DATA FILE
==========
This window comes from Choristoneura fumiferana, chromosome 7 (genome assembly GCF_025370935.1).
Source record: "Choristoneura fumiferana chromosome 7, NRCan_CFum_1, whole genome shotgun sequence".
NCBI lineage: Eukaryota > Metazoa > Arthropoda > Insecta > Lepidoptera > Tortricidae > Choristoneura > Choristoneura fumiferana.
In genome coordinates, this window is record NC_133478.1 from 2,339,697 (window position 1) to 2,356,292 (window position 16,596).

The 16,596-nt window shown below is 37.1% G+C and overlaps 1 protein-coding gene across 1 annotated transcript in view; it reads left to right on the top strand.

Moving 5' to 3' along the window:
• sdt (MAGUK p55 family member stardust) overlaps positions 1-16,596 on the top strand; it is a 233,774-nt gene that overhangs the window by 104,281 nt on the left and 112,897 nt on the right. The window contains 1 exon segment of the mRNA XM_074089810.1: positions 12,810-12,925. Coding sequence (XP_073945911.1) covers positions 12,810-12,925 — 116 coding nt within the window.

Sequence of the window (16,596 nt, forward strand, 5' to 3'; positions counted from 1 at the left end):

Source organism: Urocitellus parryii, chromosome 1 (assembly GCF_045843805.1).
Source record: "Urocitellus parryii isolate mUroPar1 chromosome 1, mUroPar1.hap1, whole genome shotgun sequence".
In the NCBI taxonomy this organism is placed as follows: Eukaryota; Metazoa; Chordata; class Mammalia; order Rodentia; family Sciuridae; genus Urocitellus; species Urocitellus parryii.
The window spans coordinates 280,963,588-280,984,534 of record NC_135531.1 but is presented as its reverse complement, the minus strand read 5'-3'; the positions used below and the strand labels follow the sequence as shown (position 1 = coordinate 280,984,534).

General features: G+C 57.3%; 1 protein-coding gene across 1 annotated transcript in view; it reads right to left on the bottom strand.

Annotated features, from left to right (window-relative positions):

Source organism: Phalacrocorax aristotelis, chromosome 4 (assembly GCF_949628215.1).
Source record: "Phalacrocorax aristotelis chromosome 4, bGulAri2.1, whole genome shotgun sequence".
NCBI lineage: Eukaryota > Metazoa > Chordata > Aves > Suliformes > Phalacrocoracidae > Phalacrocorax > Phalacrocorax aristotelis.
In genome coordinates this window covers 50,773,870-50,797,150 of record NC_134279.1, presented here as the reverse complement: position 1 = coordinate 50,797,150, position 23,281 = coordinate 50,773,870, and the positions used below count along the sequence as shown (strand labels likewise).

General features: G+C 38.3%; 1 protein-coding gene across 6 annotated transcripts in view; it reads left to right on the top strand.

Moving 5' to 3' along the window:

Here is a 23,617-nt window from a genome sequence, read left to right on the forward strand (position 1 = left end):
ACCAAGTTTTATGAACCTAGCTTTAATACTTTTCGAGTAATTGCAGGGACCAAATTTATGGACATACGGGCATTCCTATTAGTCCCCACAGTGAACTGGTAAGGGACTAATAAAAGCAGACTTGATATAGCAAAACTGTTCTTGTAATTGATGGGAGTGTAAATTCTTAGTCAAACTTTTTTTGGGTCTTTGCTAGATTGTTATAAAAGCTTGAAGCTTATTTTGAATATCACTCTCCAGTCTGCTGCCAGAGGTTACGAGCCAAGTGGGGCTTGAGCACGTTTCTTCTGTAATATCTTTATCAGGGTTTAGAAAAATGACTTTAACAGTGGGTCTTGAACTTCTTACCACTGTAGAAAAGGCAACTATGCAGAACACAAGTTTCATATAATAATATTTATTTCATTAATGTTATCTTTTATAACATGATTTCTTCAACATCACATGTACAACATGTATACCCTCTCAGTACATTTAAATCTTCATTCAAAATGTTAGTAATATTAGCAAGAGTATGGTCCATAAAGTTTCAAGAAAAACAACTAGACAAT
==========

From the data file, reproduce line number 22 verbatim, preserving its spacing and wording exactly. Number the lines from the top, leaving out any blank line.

ACCAAGTTTTATGAACCTAGCTTTAATACTTTTCGAGTAATTGCAGGGACCAAATTTATGGACATACGGGCATTCCTATTAGTCCCCACAGTGAACTGGTAAGGGACTAATAAAAGCAGACTTGATATAGCAAAACTGTTCTTGTAATTGATGGGAGTGTAAATTCTTAGTCAAACTTTTTTTGGGTCTTTGCTAGATTGTTATAAAAGCTTGAAGCTTATTTTGAATATCACTCTCCAGTCTGCTGCCAGAGGTTACGAGCCAAGTGGGGCTTGAGCACGTTTCTTCTGTAATATCTTTATCAGGGTTTAGAAAAATGACTTTAACAGTGGGTCTTGAACTTCTTACCACTGTAGAAAAGGCAACTATGCAGAACACAAGTTTCATATAATAATATTTATTTCATTAATGTTATCTTTTATAACATGATTTCTTCAACATCACATGTACAACATGTATACCCTCTCAGTACATTTAAATCTTCATTCAAAATGTTAGTAATATTAGCAAGAGTATGGTCCATAAAGTTTCAAGAAAAACAACTAGACAAT